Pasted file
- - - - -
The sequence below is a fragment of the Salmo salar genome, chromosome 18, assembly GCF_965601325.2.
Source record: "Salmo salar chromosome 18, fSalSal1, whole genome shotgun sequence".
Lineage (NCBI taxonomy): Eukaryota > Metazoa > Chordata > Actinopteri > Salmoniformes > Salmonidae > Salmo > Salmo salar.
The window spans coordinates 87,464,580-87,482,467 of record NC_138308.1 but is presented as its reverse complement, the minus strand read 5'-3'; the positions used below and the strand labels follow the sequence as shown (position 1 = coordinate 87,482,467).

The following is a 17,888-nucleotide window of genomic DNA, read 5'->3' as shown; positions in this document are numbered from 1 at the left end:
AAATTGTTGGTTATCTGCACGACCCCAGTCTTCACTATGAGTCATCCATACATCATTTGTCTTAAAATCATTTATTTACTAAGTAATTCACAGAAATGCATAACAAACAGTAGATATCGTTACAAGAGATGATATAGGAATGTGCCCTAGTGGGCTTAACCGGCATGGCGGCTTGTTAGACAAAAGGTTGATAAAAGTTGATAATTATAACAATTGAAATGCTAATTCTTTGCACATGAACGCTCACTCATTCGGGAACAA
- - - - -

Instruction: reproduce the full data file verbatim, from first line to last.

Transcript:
The sequence below is a fragment of the Salmo salar genome, chromosome 18, assembly GCF_965601325.2.
Source record: "Salmo salar chromosome 18, fSalSal1, whole genome shotgun sequence".
Lineage (NCBI taxonomy): Eukaryota > Metazoa > Chordata > Actinopteri > Salmoniformes > Salmonidae > Salmo > Salmo salar.
The window spans coordinates 87,464,580-87,482,467 of record NC_138308.1 but is presented as its reverse complement, the minus strand read 5'-3'; the positions used below and the strand labels follow the sequence as shown (position 1 = coordinate 87,482,467).

The following is a 17,888-nucleotide window of genomic DNA, read 5'->3' as shown; positions in this document are numbered from 1 at the left end:
AAATTGTTGGTTATCTGCACGACCCCAGTCTTCACTATGAGTCATCCATACATCATTTGTCTTAAAATCATTTATTTACTAAGTAATTCACAGAAATGCATAACAAACAGTAGATATCGTTACAAGAGATGATATAGGAATGTGCCCTAGTGGGCTTAACCGGCATGGCGGCTTGTTAGACAAAAGGTTGATAAAAGTTGATAATTATAACAATTGAAATGCTAATTCTTTGCACATGAACGCTCACTCATTCGGGAACAA